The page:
There are many vices and virtues displayed in the Epic of Gilgamesh.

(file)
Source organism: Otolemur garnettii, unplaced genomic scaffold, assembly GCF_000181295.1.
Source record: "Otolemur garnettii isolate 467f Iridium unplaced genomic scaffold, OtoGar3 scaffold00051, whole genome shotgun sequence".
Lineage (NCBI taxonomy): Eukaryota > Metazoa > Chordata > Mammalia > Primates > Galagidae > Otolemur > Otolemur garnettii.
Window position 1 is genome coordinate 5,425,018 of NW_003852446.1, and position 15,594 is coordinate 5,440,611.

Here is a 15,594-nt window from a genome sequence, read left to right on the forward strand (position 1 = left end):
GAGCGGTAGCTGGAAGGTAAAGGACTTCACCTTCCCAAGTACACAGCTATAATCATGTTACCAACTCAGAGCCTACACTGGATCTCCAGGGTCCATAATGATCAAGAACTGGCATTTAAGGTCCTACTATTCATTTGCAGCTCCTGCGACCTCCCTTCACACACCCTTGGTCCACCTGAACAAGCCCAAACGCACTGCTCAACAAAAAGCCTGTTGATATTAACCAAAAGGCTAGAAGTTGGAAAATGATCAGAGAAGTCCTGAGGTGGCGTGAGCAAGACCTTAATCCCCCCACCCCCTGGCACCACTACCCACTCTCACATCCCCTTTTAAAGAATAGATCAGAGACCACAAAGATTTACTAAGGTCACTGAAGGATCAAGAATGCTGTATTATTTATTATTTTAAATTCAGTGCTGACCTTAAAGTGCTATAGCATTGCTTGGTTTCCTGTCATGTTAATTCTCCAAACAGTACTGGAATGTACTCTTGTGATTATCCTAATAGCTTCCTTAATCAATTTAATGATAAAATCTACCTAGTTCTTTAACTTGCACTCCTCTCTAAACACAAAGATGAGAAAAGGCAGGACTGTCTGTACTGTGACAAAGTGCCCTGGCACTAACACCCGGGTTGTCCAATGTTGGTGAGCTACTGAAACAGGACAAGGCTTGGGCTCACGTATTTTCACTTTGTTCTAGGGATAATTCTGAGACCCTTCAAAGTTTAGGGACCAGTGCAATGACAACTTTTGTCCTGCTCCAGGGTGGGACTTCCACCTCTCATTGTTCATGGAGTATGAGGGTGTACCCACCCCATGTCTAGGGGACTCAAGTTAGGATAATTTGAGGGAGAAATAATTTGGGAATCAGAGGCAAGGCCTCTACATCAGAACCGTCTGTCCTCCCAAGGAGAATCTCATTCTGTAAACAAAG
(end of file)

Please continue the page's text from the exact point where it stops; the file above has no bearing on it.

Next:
The Epic of Gilgamesh is a tale from ancient Babylon. Its hero, Gilgamesh the king of Uruk, is two-thirds god and one-third man. Throughout the epic, which consists of three stories, the character of Gilgamesh is developed. This is accomplished by changing the vices he possesses at the start of the epic, and replacing them with virtues he receives by its completion. “A virtue is a quality of righteousness, goodness, or moral excellence; any good quality or admirable trait of a character.” (Halsey Collier’s Dictionary 1114) “A vice is an immoral or harmful habit or practice; fault or fall” (Halsey Collier’s Dictionary 1111). Gilgamesh is not the only character in the epic that partakes of vices and/or virtues. Other characters, including Utnapishtim [ the survivor of Great Flood], Ea [the god of water], and Enkidu [the friend of Gilgamesh] exhibit similar character traits. In all four of these characters, their actions are the reason they possess either vices or virtues. In the opening portion of the epic, Gilgamesh takes a bride from her bridegroom and sleeps with her. One can see from this act the selfishness of Gilgamesh. As king of Uruk, he finds that he has the right to sleep with whomever and whenever he wants. The vice of arrogance is displayed in this part because of his lack of respect for others. He is portrayed as an arrogant ruler in his attitude toward those people over whom he rules. Another vice displayed in this epic is stubbornness. This is retained by Enkidu, the wild man that becomes Gilgamesh’s friend. During the battle with Humbaba, the forest demon, Gilgamesh is put in a vulnerable position. He is about to kill Humbaba but then feels charity for Humbaba and slowly backs down. At this point Enkidu urges Gilgamesh to kill Humbaba. Sensing the indecision of his foe, Humbaba fights back, declaring that Enkidu’s words are false. Enkidu remains stubborn and unrelenting,...
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